Art major Deion Franklin draws inspiration from water

Nov 15, 2018

Deion Franklin with some of his works. (Panther photo by Olanma Hazel Mang)

When Deion Franklin enrolled at Claflin University, he was as a biology major. Growing up, he had a keen interest in water bodies and all the secrets they hold. He would often go down to Charleston, S.C., as a teenager, away from the landlocked city of Orangeburg where he lived.

“I’ve always loved water,” Franklin said in almost a whisper. He was cutting up matchsticks for his next project. “I think it amazes me to study what goes on in the underwater world.” So, he would often watch the National Geographic Channel or the Discovery Channel trying to learn more about the oceans.

Besides marine biology, Franklin was also interested in art. In high school, he drew a lot, mostly animals. “Because I loved water so much, I grew more towards fish, so I would draw that.” Over time, his talents would continue to improve, and his family thought he would study art in college. Needless to say, they were a bit confused when they found out he opted for biology.

But this budding artist wouldn’t stay with biology for too long. He eventually switched his major to studio arts. “I spoke to a lot of people about it,” he said, taking a break from the matchsticks. He smiled when he said, “It made me happier.”

As he studies art, he has grown to like the works of Jackson Pollock. He even incorporates random splashes of color as backgrounds for his paintings. “I water the paint down and use my fingers to drip and splash,” Franklin said. “But I think mine isn’t as chaotic as his,” he laughs.

It was one of his paint splash pieces that captured the attention of Mark Roberts, the associate executive director of the Center for Professional and Continuing Studies at Claflin University. As Franklin and I walk to the director’s office, the art major excitedly recounted how the two officially met.

“My friend and I were walking to go get something to eat and all of a sudden we smell popcorn,” he said. They followed the smell and it led them to the office of continuing studies. Franklin had asked where the aroma was coming from. He recognized the voice that told him all the popcorn was finished. So, he had asked, “Are you Jada Roberts’ father?”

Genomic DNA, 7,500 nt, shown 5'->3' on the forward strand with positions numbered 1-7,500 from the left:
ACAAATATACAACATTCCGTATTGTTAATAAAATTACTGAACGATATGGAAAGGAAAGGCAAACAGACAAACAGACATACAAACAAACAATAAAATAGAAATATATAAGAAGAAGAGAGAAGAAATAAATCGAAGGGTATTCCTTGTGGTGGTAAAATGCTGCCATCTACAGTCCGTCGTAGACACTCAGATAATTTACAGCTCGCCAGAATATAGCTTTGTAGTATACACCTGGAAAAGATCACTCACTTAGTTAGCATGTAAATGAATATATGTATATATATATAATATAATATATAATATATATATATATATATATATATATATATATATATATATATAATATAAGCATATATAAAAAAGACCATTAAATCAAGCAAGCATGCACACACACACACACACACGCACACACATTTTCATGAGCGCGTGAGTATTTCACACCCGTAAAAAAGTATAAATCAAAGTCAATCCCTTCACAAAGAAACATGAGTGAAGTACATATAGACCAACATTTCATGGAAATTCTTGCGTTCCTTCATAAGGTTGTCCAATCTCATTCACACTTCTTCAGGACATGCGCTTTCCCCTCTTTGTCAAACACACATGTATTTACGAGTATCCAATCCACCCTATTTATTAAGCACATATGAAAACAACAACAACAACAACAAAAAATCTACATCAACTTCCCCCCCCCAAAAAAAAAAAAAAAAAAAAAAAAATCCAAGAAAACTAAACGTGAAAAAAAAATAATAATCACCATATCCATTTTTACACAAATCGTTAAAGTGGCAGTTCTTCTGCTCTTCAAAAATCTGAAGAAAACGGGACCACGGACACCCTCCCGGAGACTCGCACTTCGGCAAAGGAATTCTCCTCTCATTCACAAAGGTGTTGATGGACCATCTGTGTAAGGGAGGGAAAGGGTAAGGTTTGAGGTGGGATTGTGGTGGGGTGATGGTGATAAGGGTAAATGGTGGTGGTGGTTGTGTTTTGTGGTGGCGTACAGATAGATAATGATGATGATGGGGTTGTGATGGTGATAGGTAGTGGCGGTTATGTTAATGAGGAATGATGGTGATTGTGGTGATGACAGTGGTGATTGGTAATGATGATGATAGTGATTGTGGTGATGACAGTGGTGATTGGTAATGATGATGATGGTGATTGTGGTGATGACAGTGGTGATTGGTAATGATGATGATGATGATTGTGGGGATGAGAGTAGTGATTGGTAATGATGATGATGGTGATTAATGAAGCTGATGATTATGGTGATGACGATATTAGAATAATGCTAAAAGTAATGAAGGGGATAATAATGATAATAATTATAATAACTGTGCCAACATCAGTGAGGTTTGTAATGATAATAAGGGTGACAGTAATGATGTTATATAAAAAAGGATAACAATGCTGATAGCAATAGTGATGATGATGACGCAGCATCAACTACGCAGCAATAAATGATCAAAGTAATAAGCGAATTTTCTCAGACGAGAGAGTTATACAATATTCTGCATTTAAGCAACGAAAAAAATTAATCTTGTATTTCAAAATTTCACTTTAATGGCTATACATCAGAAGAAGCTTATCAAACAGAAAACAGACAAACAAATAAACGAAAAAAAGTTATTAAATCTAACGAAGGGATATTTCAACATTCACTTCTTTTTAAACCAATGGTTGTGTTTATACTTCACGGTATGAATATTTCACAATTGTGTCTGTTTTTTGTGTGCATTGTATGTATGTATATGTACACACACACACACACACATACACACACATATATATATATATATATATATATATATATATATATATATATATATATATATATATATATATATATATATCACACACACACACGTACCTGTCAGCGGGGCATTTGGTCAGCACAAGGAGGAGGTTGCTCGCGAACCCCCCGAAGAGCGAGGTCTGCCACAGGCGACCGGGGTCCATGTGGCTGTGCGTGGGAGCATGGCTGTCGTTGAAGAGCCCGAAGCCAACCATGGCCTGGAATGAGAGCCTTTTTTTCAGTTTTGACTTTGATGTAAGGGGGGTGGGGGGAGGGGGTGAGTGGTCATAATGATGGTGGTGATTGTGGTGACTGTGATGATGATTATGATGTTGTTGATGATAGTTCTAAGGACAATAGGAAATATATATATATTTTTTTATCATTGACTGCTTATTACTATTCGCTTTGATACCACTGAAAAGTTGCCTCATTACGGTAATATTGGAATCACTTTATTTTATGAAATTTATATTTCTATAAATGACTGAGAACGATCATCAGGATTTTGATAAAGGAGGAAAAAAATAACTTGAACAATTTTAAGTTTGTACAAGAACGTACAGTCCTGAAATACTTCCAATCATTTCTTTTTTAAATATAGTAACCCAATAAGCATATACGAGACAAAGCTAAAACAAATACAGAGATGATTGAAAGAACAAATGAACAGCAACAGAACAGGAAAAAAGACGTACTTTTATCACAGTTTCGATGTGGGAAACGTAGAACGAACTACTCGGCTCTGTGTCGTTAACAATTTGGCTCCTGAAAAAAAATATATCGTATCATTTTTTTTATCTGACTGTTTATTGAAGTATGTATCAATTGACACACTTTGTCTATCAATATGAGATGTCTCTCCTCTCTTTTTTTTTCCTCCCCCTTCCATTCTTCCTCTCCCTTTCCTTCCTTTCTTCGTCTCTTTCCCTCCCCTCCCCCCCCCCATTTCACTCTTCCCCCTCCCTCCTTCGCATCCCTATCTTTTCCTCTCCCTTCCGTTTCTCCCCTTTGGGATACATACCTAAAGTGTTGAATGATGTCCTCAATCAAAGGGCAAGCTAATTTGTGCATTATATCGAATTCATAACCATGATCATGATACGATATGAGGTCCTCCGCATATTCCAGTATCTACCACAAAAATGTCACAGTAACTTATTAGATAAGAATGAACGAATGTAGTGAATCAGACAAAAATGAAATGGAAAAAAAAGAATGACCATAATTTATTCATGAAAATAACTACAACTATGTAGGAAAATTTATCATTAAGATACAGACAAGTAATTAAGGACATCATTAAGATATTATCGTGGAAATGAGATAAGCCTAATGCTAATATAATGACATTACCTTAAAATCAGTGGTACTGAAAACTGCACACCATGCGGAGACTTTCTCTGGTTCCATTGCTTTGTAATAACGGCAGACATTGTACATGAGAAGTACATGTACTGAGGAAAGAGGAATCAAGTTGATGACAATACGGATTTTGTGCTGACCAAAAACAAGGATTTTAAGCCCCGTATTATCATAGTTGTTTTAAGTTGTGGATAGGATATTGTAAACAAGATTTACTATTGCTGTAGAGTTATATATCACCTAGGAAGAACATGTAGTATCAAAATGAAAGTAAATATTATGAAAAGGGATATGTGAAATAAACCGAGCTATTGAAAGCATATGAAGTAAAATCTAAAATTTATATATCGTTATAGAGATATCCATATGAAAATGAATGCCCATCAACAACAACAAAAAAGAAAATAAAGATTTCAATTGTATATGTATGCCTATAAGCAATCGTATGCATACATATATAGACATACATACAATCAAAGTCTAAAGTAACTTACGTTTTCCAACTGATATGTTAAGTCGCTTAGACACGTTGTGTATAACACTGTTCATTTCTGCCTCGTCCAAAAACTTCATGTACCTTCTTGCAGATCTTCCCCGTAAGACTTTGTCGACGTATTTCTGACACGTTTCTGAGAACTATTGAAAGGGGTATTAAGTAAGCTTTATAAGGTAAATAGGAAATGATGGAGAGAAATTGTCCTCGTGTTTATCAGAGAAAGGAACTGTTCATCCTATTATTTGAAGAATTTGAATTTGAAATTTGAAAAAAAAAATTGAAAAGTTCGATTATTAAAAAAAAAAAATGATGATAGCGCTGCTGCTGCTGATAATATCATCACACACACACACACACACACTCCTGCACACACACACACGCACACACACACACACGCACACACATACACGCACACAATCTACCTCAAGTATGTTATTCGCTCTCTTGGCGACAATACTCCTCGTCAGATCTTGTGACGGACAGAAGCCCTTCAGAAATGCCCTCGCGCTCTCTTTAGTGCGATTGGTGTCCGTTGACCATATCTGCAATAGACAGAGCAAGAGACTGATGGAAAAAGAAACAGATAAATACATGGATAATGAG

Mark Roberts was indeed the father of Franklin’s fourth-grade classmate. Their ensuing conversation revealed even more information – Roberts and Franklin’s father were high school classmates as well!

Naturally, being that Franklin is an art major, the conversation had eventually veered into a discussion of some of his work. The director found both the student and his work intriguing. When we arrived at his office, he corroborated the story. “Who remembers someone’s voice from fourth grade?” Roberts exclaimed with laughter. He was holding an artwork he had purchased from Franklin. It was titled “A Good Heart,” a mixed media work of a cardboard cut-out heart painted red and laid over a background of splattered paint and metallic dust.

“It all started with popcorn!” Roberts exclaimed, laughing at the serendipitous nature of their meeting. “Now I’m an art buyer of an original piece.”

Franklin also sculpts. Back at the studio, he showed me a piece that he was working on. It was a sculpture of aliens on a linoleum tile. So, in addition to Pollock and marine animals, Franklin likes aliens. “I like alien movies like Avatar,” he said as he traced the alien carving on his unfinished work. He pulled out sketches he made for the sculpture, highlighting the detail in the drawings. “I like the way foreign animals look, so I try to incorporate that into my work.”

Marine biology has not been neglected. Outside of his course requirements, he still reads about marine science. “I just want to enough education to show it through my work.” Sometimes, Franklin uses his art to convey messages about environmental issues. In an art competition titled “No Earth Without Art” hosted by SI Group, he created a sculpture of the Kemp’s Ridley sea turtle, the smallest and the most endangered species of all sea turtles. “I did it for water pollution, which is a really big problem still.” He named sculpture “Sea Grave.” It was made from recycled wire, plastic bags and Styrofoam.

Franklin is now a junior in college. He sees his future art career as a reconciliation between his two passions: marine science and art. After winning the SI Group art contest, he said he would like to continue pursuing projects like that. However, he would also like to own a fashion clothing line that draws inspiration from several cultures around the world.


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